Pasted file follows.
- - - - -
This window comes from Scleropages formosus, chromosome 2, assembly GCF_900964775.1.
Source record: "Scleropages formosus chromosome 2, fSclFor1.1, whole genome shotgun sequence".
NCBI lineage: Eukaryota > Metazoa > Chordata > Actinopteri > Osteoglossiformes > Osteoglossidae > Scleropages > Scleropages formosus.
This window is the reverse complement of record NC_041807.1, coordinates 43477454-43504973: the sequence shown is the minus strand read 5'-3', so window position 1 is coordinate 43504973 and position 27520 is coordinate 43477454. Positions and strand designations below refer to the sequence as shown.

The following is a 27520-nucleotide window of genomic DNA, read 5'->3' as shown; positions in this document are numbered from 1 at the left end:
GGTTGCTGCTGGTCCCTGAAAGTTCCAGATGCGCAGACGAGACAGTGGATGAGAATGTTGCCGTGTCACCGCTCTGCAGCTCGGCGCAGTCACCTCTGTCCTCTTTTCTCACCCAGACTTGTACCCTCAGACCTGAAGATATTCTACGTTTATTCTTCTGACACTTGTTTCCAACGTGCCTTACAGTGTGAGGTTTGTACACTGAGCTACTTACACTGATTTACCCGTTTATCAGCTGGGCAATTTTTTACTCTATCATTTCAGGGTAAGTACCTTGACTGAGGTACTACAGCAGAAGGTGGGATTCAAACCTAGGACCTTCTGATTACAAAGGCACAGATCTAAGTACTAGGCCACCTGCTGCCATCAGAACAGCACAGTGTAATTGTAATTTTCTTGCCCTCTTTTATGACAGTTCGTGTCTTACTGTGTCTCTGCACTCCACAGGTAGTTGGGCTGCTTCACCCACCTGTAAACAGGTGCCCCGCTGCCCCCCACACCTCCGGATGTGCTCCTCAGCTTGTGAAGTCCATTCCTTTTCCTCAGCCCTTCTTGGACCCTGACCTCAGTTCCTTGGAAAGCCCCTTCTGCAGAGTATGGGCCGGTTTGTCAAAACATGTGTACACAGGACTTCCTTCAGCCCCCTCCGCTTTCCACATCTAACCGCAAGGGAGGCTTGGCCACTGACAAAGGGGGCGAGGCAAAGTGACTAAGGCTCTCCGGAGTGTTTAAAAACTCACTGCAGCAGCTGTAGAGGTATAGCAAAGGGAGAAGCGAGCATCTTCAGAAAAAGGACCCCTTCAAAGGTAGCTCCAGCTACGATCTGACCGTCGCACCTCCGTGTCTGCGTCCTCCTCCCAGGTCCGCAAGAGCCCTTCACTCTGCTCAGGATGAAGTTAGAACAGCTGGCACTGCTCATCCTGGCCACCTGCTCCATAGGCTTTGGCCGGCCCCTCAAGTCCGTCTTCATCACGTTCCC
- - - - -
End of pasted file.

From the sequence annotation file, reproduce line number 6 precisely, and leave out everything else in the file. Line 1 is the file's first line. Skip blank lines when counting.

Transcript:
GGTTGCTGCTGGTCCCTGAAAGTTCCAGATGCGCAGACGAGACAGTGGATGAGAATGTTGCCGTGTCACCGCTCTGCAGCTCGGCGCAGTCACCTCTGTCCTCTTTTCTCACCCAGACTTGTACCCTCAGACCTGAAGATATTCTACGTTTATTCTTCTGACACTTGTTTCCAACGTGCCTTACAGTGTGAGGTTTGTACACTGAGCTACTTACACTGATTTACCCGTTTATCAGCTGGGCAATTTTTTACTCTATCATTTCAGGGTAAGTACCTTGACTGAGGTACTACAGCAGAAGGTGGGATTCAAACCTAGGACCTTCTGATTACAAAGGCACAGATCTAAGTACTAGGCCACCTGCTGCCATCAGAACAGCACAGTGTAATTGTAATTTTCTTGCCCTCTTTTATGACAGTTCGTGTCTTACTGTGTCTCTGCACTCCACAGGTAGTTGGGCTGCTTCACCCACCTGTAAACAGGTGCCCCGCTGCCCCCCACACCTCCGGATGTGCTCCTCAGCTTGTGAAGTCCATTCCTTTTCCTCAGCCCTTCTTGGACCCTGACCTCAGTTCCTTGGAAAGCCCCTTCTGCAGAGTATGGGCCGGTTTGTCAAAACATGTGTACACAGGACTTCCTTCAGCCCCCTCCGCTTTCCACATCTAACCGCAAGGGAGGCTTGGCCACTGACAAAGGGGGCGAGGCAAAGTGACTAAGGCTCTCCGGAGTGTTTAAAAACTCACTGCAGCAGCTGTAGAGGTATAGCAAAGGGAGAAGCGAGCATCTTCAGAAAAAGGACCCCTTCAAAGGTAGCTCCAGCTACGATCTGACCGTCGCACCTCCGTGTCTGCGTCCTCCTCCCAGGTCCGCAAGAGCCCTTCACTCTGCTCAGGATGAAGTTAGAACAGCTGGCACTGCTCATCCTGGCCACCTGCTCCATAGGCTTTGGCCGGCCCCTCAAGTCCGTCTTCATCACGTTCCC